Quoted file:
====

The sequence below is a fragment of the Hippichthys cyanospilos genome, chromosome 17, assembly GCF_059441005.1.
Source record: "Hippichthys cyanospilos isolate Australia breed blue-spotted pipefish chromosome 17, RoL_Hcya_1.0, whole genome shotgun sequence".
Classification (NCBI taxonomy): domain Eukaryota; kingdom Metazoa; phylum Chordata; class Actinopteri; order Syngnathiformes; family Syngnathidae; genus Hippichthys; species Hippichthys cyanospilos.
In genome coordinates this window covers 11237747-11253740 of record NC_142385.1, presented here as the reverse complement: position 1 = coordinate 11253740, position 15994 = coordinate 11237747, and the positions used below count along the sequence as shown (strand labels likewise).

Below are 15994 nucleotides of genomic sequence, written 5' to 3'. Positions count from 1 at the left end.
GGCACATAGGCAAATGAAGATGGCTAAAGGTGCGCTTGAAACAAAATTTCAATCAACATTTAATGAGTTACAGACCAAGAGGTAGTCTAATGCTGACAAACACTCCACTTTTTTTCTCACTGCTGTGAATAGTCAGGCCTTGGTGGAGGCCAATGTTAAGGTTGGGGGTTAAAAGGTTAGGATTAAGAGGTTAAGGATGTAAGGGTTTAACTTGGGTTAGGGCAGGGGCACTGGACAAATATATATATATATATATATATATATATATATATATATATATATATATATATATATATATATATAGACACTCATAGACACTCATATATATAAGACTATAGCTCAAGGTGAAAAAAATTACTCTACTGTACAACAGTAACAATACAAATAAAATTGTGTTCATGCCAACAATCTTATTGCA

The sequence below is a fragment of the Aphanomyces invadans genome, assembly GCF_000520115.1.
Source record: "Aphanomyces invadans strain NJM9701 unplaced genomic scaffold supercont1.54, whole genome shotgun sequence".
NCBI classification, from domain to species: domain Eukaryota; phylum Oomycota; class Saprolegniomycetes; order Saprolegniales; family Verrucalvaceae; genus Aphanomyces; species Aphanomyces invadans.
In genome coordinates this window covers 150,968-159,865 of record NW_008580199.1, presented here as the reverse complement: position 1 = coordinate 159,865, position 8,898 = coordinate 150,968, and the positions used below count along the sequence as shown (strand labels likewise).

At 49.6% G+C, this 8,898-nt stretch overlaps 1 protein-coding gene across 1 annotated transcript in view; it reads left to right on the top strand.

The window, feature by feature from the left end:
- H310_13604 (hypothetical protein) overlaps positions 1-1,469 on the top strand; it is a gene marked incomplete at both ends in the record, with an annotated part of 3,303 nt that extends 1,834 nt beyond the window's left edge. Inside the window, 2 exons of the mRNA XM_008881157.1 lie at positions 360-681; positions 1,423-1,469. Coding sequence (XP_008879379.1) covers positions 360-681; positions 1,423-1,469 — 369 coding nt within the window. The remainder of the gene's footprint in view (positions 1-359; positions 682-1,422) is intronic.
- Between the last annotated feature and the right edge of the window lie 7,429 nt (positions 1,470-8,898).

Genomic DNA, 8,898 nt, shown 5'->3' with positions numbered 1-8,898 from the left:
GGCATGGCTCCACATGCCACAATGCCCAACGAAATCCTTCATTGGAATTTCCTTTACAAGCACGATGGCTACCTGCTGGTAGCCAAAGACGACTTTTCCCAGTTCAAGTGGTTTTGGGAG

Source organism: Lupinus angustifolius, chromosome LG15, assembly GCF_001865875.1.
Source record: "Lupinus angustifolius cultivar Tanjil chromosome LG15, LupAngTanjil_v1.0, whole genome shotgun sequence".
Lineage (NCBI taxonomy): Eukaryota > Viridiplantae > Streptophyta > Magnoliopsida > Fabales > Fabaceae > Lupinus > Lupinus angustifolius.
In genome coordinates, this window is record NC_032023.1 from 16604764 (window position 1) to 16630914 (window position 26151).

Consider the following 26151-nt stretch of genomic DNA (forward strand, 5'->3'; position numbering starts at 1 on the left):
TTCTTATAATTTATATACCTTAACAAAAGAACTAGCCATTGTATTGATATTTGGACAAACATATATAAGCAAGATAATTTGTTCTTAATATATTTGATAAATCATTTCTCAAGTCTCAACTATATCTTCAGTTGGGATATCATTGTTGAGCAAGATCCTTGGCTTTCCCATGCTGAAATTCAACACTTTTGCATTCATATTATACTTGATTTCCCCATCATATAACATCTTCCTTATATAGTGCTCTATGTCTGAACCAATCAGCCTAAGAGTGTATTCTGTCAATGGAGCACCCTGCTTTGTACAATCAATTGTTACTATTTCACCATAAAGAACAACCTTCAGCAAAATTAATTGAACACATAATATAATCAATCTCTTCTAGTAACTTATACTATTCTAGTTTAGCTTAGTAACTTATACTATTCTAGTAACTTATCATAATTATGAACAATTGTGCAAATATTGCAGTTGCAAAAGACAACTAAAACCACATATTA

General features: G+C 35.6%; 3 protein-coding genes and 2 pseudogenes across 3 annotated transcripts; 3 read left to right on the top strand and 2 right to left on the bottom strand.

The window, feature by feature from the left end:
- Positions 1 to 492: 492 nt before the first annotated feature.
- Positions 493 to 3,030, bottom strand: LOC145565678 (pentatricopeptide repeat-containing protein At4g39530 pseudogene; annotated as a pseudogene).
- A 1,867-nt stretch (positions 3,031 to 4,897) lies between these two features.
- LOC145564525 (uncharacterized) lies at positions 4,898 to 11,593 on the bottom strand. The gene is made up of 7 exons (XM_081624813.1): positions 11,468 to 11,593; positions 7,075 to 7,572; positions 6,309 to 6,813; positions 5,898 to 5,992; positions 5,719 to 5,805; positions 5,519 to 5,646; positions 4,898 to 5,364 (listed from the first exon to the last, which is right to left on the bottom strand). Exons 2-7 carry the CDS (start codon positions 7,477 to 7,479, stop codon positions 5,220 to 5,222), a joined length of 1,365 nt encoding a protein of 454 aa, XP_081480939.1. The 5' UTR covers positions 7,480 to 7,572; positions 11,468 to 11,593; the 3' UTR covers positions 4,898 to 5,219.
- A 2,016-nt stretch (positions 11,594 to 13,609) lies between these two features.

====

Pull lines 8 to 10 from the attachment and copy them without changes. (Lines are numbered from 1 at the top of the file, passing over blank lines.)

Source record: "Aphanomyces invadans strain NJM9701 unplaced genomic scaffold supercont1.54, whole genome shotgun sequence".
NCBI classification, from domain to species: domain Eukaryota; phylum Oomycota; class Saprolegniomycetes; order Saprolegniales; family Verrucalvaceae; genus Aphanomyces; species Aphanomyces invadans.
In genome coordinates this window covers 150,968-159,865 of record NW_008580199.1, presented here as the reverse complement: position 1 = coordinate 159,865, position 8,898 = coordinate 150,968, and the positions used below count along the sequence as shown (strand labels likewise).